Sri Lankan Frogmouth

Quick Facts

Class: Aves (Birds)
Conservation Status: Least Concern (yay!)
Found: South India and Sri Lanka
Other Names: Ceylon Frogmouth
Weirdest Features: Have you seen their faces?

It’s Pretty Clear Where Their Name Comes From…

These awesome looking birds have a pretty literal name – they’re found primarily in Sri Lanka and have these wide, flat bills and head’s as wide as their body, resembling a frog, hence Sri Lankan Frogmouth!

But that’s not the only cool thing about these guys, they usually grow to be around 23cm in length and, compared to other birds in the same genus, Batrachostomus, their wings are pretty small.

Male and female Frogmouths look slight different. In general they have grey-brown feathers but the men are more grey-ish and the female more of a warm, chestnut brown. There’s also differences in their feathers depending on where they’re from! Females from India tend to have black speckles on their head, but this isn’t so obvious or sometimes missing completely from Sri Lankan females.

You might have noticed their eyes too – they remind me a bit of wise-looking cartoon owls or someone with under-plucked eyebrows and over-done mascara because of their short, stiff bristles in front of and around their eyes!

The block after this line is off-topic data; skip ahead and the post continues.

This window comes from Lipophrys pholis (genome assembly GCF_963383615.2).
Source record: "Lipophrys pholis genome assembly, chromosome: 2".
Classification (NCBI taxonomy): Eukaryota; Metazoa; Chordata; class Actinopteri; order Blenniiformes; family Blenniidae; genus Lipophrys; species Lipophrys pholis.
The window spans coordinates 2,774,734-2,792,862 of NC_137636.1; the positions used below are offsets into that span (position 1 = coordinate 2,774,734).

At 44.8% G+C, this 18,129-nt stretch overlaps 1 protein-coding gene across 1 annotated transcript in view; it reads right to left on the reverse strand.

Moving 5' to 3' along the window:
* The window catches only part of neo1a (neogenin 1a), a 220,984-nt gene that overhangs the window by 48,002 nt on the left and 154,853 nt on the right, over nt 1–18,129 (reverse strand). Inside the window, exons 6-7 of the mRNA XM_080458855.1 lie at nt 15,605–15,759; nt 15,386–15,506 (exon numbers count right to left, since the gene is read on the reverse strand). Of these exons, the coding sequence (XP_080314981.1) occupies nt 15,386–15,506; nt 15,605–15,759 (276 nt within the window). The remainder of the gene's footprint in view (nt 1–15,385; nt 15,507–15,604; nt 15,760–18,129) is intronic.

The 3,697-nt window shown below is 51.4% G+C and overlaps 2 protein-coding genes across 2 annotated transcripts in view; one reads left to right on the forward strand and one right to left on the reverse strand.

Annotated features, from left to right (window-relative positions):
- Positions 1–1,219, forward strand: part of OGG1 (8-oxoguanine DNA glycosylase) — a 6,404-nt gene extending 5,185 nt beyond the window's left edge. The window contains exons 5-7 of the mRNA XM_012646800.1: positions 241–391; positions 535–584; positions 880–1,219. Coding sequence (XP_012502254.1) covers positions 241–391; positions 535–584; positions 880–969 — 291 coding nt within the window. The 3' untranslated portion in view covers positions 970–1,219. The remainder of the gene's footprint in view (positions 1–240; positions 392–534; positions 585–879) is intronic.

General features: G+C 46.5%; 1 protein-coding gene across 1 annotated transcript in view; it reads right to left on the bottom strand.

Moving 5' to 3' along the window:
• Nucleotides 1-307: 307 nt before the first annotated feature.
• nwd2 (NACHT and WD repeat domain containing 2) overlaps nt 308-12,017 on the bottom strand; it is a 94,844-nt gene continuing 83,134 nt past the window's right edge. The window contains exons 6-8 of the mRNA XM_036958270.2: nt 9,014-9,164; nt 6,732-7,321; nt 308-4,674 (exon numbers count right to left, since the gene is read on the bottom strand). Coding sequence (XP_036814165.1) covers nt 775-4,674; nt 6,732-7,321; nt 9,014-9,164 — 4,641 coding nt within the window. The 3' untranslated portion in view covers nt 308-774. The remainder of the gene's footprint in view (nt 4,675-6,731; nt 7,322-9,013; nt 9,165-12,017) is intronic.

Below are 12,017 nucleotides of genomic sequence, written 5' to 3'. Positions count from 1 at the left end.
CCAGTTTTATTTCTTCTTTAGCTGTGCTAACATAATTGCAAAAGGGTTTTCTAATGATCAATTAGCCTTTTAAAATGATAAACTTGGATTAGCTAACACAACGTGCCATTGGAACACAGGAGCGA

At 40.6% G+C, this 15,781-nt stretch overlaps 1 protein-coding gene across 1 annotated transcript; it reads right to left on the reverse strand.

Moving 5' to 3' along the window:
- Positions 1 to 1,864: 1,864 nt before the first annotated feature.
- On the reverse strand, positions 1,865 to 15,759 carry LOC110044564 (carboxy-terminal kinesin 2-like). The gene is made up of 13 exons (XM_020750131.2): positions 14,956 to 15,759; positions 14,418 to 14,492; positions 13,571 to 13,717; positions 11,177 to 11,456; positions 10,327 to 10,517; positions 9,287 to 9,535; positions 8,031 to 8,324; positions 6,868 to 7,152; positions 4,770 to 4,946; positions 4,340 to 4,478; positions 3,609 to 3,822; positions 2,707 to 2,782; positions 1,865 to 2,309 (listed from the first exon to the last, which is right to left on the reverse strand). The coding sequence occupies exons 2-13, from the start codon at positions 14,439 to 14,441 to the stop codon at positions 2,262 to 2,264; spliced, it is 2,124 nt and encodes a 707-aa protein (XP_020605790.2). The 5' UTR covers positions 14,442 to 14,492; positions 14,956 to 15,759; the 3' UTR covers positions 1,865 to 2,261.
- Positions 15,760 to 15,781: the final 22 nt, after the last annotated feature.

Where & How They Live

Frogmouths are usually found living in tropical forests with dense undergrowth but they can be pretty difficult to find because their feathers help keep them camouflaged and they are nocturnal. However, they do tend to live in the same spot for months at a time.

When they’re feeling threatened they’ll often open their (already large) mouths wide but they’re not exactly confrontational – mostly they just try and blend into the surrounding trees, attempting to look like another branch, and will willingly sit there for a long time before they attempt any sort of escape.

Like most birds, they tend to eat insects which they either catch in mid-flight or gather from trees and the ground.

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